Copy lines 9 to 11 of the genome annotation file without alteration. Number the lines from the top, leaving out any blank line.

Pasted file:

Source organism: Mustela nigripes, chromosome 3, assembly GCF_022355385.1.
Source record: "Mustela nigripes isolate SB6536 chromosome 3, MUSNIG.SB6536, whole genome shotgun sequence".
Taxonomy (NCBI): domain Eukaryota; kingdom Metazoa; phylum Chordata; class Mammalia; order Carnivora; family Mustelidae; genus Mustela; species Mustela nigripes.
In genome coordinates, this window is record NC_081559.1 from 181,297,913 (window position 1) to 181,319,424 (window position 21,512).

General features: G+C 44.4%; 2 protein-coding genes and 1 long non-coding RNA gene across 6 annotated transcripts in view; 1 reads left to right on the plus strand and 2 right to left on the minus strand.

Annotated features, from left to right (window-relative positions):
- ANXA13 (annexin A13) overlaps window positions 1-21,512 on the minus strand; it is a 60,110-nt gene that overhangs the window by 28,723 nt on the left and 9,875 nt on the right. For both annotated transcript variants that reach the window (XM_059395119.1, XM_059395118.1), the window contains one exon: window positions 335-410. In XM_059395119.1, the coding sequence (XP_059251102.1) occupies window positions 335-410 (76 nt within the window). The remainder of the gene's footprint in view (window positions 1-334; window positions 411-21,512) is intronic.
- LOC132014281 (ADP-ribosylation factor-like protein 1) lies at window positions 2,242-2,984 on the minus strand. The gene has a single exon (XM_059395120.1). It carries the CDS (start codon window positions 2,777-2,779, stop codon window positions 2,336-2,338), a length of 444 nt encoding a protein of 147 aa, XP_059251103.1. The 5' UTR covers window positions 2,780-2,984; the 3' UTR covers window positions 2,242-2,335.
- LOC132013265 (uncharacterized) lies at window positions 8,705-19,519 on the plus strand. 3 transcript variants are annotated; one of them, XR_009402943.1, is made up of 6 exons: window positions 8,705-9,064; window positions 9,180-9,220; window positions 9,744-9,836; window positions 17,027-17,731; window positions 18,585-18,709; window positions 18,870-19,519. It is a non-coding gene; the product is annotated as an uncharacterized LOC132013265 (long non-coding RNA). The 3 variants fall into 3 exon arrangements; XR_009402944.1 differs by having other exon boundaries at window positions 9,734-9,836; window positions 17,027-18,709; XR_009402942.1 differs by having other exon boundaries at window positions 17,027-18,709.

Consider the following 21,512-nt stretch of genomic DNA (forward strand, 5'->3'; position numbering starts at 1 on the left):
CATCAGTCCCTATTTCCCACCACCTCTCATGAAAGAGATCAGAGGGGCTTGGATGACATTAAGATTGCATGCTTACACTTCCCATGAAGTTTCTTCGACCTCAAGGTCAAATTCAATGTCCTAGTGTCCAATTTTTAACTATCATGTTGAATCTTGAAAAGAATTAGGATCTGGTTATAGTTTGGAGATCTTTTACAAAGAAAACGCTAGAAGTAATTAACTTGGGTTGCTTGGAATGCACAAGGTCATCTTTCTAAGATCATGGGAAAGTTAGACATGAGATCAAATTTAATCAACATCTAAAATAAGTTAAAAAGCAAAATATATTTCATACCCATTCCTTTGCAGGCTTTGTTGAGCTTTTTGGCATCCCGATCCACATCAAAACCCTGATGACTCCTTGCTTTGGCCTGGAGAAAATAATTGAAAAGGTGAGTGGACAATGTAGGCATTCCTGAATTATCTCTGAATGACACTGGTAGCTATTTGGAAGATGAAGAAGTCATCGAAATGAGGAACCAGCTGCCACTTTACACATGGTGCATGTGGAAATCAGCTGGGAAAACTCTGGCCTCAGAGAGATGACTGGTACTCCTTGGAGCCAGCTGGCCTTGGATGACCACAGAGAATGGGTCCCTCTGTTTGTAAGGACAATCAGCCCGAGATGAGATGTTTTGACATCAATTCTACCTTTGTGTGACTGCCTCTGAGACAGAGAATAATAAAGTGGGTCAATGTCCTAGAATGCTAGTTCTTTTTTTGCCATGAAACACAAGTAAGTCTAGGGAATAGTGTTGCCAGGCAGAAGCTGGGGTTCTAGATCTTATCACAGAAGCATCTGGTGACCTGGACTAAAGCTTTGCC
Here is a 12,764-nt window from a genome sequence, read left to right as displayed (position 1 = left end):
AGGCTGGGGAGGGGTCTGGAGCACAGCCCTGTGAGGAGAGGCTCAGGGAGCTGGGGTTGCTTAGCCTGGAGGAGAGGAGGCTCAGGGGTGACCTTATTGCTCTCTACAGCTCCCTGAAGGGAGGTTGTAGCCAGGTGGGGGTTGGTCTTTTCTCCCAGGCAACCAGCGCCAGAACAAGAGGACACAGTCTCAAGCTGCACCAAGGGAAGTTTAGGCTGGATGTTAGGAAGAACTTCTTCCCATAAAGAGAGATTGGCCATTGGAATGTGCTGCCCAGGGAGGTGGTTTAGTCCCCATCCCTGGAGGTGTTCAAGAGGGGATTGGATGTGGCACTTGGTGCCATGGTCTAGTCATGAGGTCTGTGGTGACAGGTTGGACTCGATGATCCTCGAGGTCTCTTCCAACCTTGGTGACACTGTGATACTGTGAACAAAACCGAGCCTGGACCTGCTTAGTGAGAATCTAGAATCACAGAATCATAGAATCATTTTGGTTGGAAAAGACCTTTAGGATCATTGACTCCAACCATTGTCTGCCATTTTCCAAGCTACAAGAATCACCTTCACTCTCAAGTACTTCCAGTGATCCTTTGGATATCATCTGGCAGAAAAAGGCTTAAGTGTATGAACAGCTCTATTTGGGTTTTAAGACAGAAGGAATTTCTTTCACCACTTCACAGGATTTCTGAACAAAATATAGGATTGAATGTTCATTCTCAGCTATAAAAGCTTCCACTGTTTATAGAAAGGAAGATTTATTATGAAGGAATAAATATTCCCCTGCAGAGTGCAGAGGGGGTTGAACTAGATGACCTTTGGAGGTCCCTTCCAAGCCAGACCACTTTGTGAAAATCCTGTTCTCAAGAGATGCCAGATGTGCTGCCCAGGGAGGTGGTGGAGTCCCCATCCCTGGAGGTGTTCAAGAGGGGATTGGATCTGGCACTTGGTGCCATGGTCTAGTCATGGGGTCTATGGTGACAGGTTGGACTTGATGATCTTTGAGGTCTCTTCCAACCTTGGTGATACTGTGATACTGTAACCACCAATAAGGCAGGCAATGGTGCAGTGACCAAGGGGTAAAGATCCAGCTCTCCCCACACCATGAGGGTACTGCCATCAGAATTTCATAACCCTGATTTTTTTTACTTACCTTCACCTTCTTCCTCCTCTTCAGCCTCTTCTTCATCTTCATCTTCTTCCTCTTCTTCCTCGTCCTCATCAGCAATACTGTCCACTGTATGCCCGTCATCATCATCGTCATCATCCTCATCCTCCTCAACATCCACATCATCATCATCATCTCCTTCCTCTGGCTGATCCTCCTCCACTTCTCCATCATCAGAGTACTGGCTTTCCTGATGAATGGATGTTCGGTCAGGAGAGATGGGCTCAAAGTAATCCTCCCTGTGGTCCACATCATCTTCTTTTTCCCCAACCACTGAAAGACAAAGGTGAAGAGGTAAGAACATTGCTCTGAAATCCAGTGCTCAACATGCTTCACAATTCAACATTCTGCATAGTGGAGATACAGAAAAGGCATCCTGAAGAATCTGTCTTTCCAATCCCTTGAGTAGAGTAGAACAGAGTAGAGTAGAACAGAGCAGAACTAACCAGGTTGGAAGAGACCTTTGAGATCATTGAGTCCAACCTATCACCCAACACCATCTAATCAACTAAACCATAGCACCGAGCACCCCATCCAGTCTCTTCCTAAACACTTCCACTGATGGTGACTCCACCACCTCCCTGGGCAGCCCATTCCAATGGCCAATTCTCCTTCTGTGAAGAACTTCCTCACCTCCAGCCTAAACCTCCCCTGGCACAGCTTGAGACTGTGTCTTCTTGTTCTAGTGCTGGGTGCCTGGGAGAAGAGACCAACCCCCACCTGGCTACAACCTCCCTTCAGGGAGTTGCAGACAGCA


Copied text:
- LOC132013265 (uncharacterized) lies at window positions 8,705-19,519 on the plus strand. 3 transcript variants are annotated; one of them, XR_009402943.1, is made up of 6 exons: window positions 8,705-9,064; window positions 9,180-9,220; window positions 9,744-9,836; window positions 17,027-17,731; window positions 18,585-18,709; window positions 18,870-19,519. It is a non-coding gene; the product is annotated as an uncharacterized LOC132013265 (long non-coding RNA). The 3 variants fall into 3 exon arrangements; XR_009402944.1 differs by having other exon boundaries at window positions 9,734-9,836; window positions 17,027-18,709; XR_009402942.1 differs by having other exon boundaries at window positions 17,027-18,709.

Consider the following 21,512-nt stretch of genomic DNA (forward strand, 5'->3'; position numbering starts at 1 on the left):
CATCAGTCCCTATTTCCCACCACCTCTCATGAAAGAGATCAGAGGGGCTTGGATGACATTAAGATTGCATGCTTACACTTCCCATGAAGTTTCTTCGACCTCAAGGTCAAATTCAATGTCCTAGTGTCCAATTTTTAACTATCATGTTGAATCTTGAAAAGAATTAGGATCTGGTTATAGTTTGGAGATCTTTTACAAAGAAAACGCTAGAAGTAATTAACTTGGGTTGCTTGGAATGCACAAGGTCATCTTTCTAAGATCATGGGAAAGTTAGACATGAGATCAAATTTAATCAACATCTAAAATAAGTTAAAAAGCAAAATATATTTCATACCCATTCCTTTGCAGGCTTTGTTGAGCTTTTTGGCATCCCGATCCACATCAAAACCCTGATGACTCCTTGCTTTGGCCTGGAGAAAATAATTGAAAAGGTGAGTGGACAATGTAGGCATTCCTGAATTATCTCTGAATGACACTGGTAGCTATTTGGAAGATGAAGAAGTCATCGAAATGAGGAACCAGCTGCCACTTTACACATGGTGCATGTGGAAATCAGCTGGGAAAACTCTGGCCTCAGAGAGATGACTGGTACTCCTTGGAGCCAGCTGGCCTTGGATGACCACAGAGAATGGGTCCCTCTGTTTGTAAGGACAATCAGCCCGAGATGAGATGTTTTGACATCAATTCTACCTTTGTGTGACTGCCTCTGAGACAGAGAATAATAAAGTGGGTCAATGTCCTAGAATGCTAGTTCTTTTTTTGCCATGAAACACAAGTAAGTCTAGGGAATAGTGTTGCCAGGCAGAAGCTGGGGTTCTAGATCTTATCACAGAAGCATCTGGTGACCTGGACTAAAGCTTTGCC